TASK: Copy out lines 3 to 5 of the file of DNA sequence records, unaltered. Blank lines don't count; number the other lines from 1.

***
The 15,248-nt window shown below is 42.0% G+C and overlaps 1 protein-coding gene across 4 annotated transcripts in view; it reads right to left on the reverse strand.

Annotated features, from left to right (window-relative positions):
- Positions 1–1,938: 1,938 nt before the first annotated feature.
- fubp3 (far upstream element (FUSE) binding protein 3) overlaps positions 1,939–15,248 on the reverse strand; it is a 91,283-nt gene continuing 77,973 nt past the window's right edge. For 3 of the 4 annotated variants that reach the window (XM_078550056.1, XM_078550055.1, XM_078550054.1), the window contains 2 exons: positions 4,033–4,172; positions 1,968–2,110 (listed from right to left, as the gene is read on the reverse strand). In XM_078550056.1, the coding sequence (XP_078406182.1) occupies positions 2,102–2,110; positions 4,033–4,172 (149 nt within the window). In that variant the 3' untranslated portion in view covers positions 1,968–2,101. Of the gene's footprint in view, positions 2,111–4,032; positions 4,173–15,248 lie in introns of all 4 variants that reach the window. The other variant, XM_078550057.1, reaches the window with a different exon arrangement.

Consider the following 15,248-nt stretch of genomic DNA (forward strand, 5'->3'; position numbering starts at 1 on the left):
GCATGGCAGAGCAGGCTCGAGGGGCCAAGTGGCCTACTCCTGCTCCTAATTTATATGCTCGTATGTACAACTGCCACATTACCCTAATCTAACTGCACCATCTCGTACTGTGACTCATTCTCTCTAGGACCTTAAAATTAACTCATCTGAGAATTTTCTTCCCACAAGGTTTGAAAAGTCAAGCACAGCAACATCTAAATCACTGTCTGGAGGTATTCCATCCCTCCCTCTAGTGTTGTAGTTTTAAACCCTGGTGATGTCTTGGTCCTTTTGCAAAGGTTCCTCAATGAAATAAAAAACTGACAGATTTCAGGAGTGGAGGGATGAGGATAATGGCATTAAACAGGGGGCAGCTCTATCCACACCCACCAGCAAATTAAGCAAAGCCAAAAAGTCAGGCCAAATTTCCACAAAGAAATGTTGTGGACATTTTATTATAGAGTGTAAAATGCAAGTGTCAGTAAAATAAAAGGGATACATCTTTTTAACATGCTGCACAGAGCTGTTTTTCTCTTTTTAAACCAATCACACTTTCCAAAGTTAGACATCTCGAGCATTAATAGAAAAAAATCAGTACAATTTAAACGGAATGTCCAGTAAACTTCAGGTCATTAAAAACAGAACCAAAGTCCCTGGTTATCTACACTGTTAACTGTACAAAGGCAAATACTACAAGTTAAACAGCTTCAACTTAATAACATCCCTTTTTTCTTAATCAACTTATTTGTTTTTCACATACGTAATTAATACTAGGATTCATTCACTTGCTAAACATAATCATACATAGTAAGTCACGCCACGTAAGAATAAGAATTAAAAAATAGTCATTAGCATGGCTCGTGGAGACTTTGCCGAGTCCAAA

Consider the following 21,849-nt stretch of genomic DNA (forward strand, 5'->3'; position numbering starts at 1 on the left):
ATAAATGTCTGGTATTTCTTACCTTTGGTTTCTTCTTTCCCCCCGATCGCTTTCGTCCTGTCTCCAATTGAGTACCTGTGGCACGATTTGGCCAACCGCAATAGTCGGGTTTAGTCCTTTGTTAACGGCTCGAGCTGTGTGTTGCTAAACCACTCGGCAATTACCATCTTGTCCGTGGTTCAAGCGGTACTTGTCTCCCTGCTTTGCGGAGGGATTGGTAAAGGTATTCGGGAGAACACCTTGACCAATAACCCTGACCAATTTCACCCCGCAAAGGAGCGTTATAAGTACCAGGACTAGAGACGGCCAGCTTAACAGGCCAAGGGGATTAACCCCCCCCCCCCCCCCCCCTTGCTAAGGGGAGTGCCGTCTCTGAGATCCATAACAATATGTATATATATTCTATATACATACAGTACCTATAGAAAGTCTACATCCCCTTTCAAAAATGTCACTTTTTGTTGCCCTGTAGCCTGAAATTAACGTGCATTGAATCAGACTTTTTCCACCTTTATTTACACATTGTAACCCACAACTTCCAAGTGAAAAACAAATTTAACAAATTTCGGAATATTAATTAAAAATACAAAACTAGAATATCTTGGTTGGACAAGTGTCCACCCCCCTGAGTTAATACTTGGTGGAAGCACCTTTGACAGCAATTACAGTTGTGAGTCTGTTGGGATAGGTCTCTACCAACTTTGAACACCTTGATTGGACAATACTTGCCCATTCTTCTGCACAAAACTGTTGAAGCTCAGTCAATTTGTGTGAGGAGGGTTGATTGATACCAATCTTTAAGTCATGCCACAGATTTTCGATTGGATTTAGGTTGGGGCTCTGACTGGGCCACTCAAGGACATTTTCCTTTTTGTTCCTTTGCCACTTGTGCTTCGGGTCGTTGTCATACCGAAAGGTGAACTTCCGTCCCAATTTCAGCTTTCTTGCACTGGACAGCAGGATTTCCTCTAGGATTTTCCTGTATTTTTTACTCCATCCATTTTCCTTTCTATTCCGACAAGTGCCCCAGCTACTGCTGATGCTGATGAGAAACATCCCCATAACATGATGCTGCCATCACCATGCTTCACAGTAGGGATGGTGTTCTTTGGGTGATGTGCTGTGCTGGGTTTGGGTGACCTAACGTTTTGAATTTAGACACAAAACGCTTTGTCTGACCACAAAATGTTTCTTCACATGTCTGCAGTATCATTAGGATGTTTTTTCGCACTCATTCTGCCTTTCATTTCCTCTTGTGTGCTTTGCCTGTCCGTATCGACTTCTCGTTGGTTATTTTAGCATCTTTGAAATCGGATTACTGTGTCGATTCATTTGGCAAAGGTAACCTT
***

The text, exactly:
- Positions 1–1,938: 1,938 nt before the first annotated feature.
- fubp3 (far upstream element (FUSE) binding protein 3) overlaps positions 1,939–15,248 on the reverse strand; it is a 91,283-nt gene continuing 77,973 nt past the window's right edge. For 3 of the 4 annotated variants that reach the window (XM_078550056.1, XM_078550055.1, XM_078550054.1), the window contains 2 exons: positions 4,033–4,172; positions 1,968–2,110 (listed from right to left, as the gene is read on the reverse strand). In XM_078550056.1, the coding sequence (XP_078406182.1) occupies positions 2,102–2,110; positions 4,033–4,172 (149 nt within the window). In that variant the 3' untranslated portion in view covers positions 1,968–2,101. Of the gene's footprint in view, positions 2,111–4,032; positions 4,173–15,248 lie in introns of all 4 variants that reach the window. The other variant, XM_078550057.1, reaches the window with a different exon arrangement.

Consider the following 15,248-nt stretch of genomic DNA (forward strand, 5'->3'; position numbering starts at 1 on the left):